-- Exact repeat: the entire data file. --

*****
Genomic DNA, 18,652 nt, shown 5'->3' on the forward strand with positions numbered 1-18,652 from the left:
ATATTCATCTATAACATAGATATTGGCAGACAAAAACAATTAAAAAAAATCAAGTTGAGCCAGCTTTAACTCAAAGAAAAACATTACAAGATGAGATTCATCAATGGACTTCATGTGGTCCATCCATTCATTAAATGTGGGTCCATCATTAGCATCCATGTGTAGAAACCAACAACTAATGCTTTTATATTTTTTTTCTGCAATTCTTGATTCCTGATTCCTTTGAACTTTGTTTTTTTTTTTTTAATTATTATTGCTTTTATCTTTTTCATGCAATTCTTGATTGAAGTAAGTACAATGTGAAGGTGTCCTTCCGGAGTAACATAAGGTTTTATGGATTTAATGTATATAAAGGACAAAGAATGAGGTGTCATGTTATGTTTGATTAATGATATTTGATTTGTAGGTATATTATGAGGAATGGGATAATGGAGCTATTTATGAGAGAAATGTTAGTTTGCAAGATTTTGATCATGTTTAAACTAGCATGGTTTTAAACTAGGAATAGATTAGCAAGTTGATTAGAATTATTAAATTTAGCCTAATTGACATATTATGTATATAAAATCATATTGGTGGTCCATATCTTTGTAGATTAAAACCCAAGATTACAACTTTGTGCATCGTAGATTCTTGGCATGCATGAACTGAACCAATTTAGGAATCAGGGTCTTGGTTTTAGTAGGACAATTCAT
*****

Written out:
Genomic DNA, 18,652 nt, shown 5'->3' on the forward strand with positions numbered 1-18,652 from the left:
ATATTCATCTATAACATAGATATTGGCAGACAAAAACAATTAAAAAAAATCAAGTTGAGCCAGCTTTAACTCAAAGAAAAACATTACAAGATGAGATTCATCAATGGACTTCATGTGGTCCATCCATTCATTAAATGTGGGTCCATCATTAGCATCCATGTGTAGAAACCAACAACTAATGCTTTTATATTTTTTTTCTGCAATTCTTGATTCCTGATTCCTTTGAACTTTGTTTTTTTTTTTTTAATTATTATTGCTTTTATCTTTTTCATGCAATTCTTGATTGAAGTAAGTACAATGTGAAGGTGTCCTTCCGGAGTAACATAAGGTTTTATGGATTTAATGTATATAAAGGACAAAGAATGAGGTGTCATGTTATGTTTGATTAATGATATTTGATTTGTAGGTATATTATGAGGAATGGGATAATGGAGCTATTTATGAGAGAAATGTTAGTTTGCAAGATTTTGATCATGTTTAAACTAGCATGGTTTTAAACTAGGAATAGATTAGCAAGTTGATTAGAATTATTAAATTTAGCCTAATTGACATATTATGTATATAAAATCATATTGGTGGTCCATATCTTTGTAGATTAAAACCCAAGATTACAACTTTGTGCATCGTAGATTCTTGGCATGCATGAACTGAACCAATTTAGGAATCAGGGTCTTGGTTTTAGTAGGACAATTCAT